U.S Promises $2B in Renewable Energy Loans to South Africa 1

Eyeing South Africa’s potential as a key export market, the US is coming up with $2 billion in financing for clean energy projects.

The agreement signed this week between the US Export-Import (Ex-Im) Bank and Industrial Development Corp. (IDC) of South Africa is aimed at supporting solar, wind and other clean-energy projects that use U.S. technologies products and services.

“South Africa is a dynamic market that offers enormous opportunities for American companies,” says Fred Hochberg, chairman of the Ex-Im Bank. “This agreement will help ensure that Ex-Im Bank continues to provide financing to South African buyers that want to buy high-quality US goods and services.”

South Africa is the largest US export market in sub-Saharan African, generating $7.3 billion in 2011. Its economic growth for 2012 is projected at 2.2%.

The loans are intended to support South Africa’s Integrated Resource Plan (IRP), which includes the country’s goals for its entire energy mix and contains coal and nuclear targets; and the South African Renewable Initiative (SARi).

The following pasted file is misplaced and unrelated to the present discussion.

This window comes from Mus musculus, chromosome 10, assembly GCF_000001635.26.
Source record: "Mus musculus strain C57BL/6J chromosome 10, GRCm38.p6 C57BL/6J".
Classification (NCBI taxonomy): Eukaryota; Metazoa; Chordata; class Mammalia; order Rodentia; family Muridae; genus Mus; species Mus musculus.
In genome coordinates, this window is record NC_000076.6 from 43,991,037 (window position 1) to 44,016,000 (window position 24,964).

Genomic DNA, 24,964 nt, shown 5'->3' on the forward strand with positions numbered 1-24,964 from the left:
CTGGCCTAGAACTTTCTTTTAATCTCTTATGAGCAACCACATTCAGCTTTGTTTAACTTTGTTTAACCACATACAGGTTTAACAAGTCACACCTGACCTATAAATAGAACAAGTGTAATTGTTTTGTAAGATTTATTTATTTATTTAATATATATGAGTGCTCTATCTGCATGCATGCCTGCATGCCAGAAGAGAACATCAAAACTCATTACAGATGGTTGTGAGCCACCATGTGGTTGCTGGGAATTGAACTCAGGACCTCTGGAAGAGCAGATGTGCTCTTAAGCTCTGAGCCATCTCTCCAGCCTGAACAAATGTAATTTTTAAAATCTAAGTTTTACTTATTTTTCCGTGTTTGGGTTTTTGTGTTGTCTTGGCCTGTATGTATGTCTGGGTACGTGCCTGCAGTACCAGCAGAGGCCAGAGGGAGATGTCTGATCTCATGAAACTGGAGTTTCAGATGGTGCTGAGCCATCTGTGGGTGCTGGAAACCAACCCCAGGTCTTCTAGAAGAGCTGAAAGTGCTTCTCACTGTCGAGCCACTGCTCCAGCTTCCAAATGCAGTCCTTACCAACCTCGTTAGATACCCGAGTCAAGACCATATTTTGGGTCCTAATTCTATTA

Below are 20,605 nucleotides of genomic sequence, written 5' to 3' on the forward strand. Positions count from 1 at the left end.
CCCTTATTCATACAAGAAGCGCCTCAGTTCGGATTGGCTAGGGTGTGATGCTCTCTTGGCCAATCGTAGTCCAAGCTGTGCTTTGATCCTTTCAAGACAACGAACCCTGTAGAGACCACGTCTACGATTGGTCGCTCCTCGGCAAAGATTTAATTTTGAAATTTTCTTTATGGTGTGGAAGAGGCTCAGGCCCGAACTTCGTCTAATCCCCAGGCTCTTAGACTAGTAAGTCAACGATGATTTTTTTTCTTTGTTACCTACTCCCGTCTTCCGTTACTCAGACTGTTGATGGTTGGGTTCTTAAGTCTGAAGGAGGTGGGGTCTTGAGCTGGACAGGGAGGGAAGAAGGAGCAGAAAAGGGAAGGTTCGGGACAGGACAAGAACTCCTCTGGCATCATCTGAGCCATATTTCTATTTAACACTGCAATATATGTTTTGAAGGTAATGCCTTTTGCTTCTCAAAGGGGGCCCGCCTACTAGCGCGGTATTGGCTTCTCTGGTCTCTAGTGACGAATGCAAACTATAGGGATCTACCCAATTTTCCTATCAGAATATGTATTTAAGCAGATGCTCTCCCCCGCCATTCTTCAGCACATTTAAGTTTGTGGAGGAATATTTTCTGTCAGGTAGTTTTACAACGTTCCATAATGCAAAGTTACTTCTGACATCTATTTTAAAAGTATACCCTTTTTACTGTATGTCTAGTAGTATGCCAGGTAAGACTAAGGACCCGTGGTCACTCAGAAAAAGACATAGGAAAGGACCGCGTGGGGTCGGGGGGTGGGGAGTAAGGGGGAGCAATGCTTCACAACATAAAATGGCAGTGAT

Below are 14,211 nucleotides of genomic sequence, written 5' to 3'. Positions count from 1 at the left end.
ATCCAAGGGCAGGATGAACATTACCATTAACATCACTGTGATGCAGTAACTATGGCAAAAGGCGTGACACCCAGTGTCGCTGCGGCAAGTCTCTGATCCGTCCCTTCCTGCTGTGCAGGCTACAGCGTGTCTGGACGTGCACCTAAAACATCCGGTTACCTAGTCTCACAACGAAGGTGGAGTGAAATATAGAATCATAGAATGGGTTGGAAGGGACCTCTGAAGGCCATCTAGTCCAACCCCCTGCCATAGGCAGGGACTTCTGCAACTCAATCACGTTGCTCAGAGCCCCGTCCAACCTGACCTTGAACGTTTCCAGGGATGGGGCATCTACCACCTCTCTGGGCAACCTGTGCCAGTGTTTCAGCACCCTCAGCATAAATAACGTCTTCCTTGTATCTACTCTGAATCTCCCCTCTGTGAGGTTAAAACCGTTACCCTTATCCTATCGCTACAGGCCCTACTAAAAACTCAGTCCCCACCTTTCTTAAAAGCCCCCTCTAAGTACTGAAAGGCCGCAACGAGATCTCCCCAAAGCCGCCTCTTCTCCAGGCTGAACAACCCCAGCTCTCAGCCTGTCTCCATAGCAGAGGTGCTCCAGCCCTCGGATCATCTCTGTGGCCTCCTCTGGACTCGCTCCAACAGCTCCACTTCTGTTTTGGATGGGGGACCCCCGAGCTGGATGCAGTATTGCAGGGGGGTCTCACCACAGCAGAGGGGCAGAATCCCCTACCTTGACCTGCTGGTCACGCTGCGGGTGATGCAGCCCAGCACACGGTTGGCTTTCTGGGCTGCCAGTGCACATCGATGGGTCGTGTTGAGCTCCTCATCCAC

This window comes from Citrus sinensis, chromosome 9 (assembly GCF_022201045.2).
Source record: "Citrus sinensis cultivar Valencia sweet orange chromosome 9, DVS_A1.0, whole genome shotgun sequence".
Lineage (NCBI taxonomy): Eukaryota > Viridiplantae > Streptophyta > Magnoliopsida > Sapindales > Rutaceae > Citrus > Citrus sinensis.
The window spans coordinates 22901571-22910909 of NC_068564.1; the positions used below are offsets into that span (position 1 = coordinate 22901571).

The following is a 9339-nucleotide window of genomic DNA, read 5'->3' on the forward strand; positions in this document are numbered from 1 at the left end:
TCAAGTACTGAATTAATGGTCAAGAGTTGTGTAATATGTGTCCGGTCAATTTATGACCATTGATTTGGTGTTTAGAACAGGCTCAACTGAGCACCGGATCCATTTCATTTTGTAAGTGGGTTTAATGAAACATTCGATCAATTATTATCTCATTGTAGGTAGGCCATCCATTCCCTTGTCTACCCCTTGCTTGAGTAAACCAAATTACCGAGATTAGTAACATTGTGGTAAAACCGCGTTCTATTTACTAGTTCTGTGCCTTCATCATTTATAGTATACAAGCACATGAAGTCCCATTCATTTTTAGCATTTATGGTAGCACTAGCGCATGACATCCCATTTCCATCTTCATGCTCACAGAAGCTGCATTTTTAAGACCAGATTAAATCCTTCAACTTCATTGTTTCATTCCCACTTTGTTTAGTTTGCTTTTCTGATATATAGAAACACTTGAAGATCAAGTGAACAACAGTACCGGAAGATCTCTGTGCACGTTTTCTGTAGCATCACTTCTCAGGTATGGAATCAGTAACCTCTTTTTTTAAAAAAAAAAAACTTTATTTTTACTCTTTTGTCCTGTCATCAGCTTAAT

When SARi was formed in December 2011, South African officials pointed to the country’s large potential for renewable energy. The country’s IRP from 2010 calls for 18 gigawatts in renewable energy by 2030; a revision to that plan is expected this year.

Ex-Im Bank is hedging its bets when it comes to South African electricity. In spring 2011, it approved $805 million in funding for one of the world’s largest coal-fired power plants, the 4,800 megawatt (MW) Kusile project. A year earlier, the US withheld its support for a $3.75 billion loan by The World Bank to South Africa’s public utility Eskom, the bulk of which would finance construction of what will be the world’s seventh-largest coal plant.

South Africa has set a target to reduce carbon emissions by 34% by 2020 and by 42% by 2025.

For South Africa’s 2010 energy development plan:

Website: https://www.energy.gov.za/IRP/2010/IRP_2010.pdf

Original Article on SustainableBusiness.com

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